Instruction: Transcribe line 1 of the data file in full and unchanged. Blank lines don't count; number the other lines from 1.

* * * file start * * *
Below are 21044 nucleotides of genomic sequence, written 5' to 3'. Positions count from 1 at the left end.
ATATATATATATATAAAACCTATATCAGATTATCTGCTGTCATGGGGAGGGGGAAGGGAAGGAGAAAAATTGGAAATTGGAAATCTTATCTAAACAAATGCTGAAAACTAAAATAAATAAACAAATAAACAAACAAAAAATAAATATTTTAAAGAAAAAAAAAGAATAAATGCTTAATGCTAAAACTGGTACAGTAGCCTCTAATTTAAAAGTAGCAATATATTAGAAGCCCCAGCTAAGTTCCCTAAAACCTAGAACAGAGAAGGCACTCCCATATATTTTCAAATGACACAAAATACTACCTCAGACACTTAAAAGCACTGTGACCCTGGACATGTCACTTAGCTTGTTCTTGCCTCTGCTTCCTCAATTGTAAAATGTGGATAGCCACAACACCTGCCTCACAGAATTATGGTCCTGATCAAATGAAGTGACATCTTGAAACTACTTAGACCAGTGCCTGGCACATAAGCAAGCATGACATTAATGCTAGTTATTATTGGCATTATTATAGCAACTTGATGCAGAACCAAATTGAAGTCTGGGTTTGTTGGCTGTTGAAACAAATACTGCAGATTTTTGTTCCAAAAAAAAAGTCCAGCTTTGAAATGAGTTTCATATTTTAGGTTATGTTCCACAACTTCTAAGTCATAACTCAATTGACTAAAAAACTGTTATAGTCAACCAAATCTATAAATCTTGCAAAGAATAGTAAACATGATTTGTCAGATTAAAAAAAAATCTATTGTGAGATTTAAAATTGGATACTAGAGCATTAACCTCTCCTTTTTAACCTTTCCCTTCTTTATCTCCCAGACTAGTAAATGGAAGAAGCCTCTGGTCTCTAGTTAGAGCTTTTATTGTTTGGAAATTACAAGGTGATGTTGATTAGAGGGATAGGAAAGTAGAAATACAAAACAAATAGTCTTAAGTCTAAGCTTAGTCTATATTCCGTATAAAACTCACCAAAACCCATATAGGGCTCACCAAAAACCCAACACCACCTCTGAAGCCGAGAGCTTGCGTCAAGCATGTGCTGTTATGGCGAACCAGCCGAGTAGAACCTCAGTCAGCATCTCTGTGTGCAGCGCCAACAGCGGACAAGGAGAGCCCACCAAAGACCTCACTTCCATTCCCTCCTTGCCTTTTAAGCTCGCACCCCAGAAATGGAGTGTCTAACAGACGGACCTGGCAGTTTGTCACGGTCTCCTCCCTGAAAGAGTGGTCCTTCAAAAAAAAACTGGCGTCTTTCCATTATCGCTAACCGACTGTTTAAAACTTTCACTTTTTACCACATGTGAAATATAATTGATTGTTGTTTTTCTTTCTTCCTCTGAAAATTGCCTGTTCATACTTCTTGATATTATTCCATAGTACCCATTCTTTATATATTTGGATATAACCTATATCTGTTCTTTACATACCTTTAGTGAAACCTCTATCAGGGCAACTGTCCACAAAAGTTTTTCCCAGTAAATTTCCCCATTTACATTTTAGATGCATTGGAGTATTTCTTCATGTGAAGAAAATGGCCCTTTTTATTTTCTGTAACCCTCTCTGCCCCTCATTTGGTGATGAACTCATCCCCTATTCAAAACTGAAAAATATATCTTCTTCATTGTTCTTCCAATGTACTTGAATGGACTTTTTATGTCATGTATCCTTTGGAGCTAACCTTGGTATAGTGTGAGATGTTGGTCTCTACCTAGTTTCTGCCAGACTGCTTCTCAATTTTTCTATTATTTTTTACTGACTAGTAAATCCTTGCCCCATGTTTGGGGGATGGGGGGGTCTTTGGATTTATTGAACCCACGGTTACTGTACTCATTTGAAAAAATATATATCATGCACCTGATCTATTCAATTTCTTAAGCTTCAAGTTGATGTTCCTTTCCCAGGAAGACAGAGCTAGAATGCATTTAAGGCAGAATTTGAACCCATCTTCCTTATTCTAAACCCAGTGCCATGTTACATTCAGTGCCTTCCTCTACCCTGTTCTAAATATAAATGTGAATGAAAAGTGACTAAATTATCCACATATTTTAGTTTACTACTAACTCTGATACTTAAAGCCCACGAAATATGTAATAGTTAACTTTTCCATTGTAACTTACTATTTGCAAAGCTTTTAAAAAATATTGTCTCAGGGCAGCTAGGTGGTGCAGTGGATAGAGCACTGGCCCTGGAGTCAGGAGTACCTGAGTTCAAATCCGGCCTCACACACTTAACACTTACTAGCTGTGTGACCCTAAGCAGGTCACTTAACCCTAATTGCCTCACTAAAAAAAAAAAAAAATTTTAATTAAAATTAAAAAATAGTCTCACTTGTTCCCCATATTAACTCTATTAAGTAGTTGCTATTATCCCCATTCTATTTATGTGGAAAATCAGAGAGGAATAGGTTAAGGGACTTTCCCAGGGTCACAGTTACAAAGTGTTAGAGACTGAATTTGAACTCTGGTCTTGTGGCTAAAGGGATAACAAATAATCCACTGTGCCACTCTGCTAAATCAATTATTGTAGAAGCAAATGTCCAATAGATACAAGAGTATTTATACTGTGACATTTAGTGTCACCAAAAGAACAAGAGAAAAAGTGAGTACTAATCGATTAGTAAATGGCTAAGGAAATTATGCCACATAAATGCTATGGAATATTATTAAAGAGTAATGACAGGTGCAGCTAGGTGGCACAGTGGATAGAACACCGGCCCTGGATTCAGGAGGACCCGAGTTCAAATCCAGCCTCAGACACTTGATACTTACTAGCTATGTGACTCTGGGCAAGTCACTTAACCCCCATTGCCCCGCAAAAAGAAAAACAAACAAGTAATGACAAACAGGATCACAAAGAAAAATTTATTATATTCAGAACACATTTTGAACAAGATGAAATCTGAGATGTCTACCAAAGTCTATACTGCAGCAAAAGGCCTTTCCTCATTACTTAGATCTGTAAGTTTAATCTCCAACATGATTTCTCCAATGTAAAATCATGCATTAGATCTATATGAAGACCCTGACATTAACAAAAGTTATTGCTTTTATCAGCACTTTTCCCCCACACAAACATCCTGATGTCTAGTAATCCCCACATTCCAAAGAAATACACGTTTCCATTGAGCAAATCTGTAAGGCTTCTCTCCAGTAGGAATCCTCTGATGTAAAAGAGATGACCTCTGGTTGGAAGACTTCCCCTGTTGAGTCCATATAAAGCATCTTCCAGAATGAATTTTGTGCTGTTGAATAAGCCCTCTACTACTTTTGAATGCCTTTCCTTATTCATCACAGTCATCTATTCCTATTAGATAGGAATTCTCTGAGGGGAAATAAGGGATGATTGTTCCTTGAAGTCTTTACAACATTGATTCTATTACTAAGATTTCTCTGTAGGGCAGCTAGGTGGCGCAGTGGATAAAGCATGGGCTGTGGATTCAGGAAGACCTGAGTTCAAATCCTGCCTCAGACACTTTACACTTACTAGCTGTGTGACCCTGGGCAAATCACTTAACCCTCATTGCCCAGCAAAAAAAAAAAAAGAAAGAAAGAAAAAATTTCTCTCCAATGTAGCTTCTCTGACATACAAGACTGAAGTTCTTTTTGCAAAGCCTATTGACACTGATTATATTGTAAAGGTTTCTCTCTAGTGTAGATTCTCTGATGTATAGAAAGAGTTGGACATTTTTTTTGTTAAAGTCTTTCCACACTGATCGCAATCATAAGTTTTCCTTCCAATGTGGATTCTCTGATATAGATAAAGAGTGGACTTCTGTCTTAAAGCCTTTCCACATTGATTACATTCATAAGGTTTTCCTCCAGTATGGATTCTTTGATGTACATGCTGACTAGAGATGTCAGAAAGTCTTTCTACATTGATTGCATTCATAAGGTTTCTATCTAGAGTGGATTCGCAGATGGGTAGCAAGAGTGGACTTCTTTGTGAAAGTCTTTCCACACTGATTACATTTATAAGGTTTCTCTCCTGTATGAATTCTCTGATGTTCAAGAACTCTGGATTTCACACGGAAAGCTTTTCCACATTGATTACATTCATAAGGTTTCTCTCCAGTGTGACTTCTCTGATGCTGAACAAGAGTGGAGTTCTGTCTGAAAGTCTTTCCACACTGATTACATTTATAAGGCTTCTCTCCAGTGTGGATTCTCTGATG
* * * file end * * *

Below are 21044 nucleotides of genomic sequence, written 5' to 3'. Positions count from 1 at the left end.